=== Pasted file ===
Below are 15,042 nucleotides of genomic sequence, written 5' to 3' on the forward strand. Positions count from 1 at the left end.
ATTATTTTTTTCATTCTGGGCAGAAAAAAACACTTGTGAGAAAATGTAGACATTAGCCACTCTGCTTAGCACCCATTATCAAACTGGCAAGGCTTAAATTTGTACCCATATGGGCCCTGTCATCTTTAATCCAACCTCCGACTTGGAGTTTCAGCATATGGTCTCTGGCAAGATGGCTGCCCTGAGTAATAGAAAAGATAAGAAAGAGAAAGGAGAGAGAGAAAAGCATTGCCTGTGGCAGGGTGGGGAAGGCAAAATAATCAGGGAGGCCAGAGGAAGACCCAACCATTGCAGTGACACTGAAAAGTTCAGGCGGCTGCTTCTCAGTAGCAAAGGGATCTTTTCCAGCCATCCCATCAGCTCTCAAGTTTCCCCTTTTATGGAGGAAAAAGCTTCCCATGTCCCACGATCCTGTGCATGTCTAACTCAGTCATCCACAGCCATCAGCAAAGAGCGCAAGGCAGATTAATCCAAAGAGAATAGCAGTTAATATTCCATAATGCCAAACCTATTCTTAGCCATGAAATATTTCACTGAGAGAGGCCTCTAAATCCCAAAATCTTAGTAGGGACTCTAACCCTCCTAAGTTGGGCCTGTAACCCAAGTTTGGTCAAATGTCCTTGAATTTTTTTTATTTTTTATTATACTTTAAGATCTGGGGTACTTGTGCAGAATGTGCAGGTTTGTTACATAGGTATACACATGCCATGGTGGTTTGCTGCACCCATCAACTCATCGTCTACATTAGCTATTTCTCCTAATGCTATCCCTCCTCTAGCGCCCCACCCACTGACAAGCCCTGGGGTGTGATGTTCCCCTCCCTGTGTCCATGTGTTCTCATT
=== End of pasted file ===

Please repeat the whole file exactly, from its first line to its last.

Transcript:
Below are 15,042 nucleotides of genomic sequence, written 5' to 3' on the forward strand. Positions count from 1 at the left end.
ATTATTTTTTTCATTCTGGGCAGAAAAAAACACTTGTGAGAAAATGTAGACATTAGCCACTCTGCTTAGCACCCATTATCAAACTGGCAAGGCTTAAATTTGTACCCATATGGGCCCTGTCATCTTTAATCCAACCTCCGACTTGGAGTTTCAGCATATGGTCTCTGGCAAGATGGCTGCCCTGAGTAATAGAAAAGATAAGAAAGAGAAAGGAGAGAGAGAAAAGCATTGCCTGTGGCAGGGTGGGGAAGGCAAAATAATCAGGGAGGCCAGAGGAAGACCCAACCATTGCAGTGACACTGAAAAGTTCAGGCGGCTGCTTCTCAGTAGCAAAGGGATCTTTTCCAGCCATCCCATCAGCTCTCAAGTTTCCCCTTTTATGGAGGAAAAAGCTTCCCATGTCCCACGATCCTGTGCATGTCTAACTCAGTCATCCACAGCCATCAGCAAAGAGCGCAAGGCAGATTAATCCAAAGAGAATAGCAGTTAATATTCCATAATGCCAAACCTATTCTTAGCCATGAAATATTTCACTGAGAGAGGCCTCTAAATCCCAAAATCTTAGTAGGGACTCTAACCCTCCTAAGTTGGGCCTGTAACCCAAGTTTGGTCAAATGTCCTTGAATTTTTTTTATTTTTTATTATACTTTAAGATCTGGGGTACTTGTGCAGAATGTGCAGGTTTGTTACATAGGTATACACATGCCATGGTGGTTTGCTGCACCCATCAACTCATCGTCTACATTAGCTATTTCTCCTAATGCTATCCCTCCTCTAGCGCCCCACCCACTGACAAGCCCTGGGGTGTGATGTTCCCCTCCCTGTGTCCATGTGTTCTCATT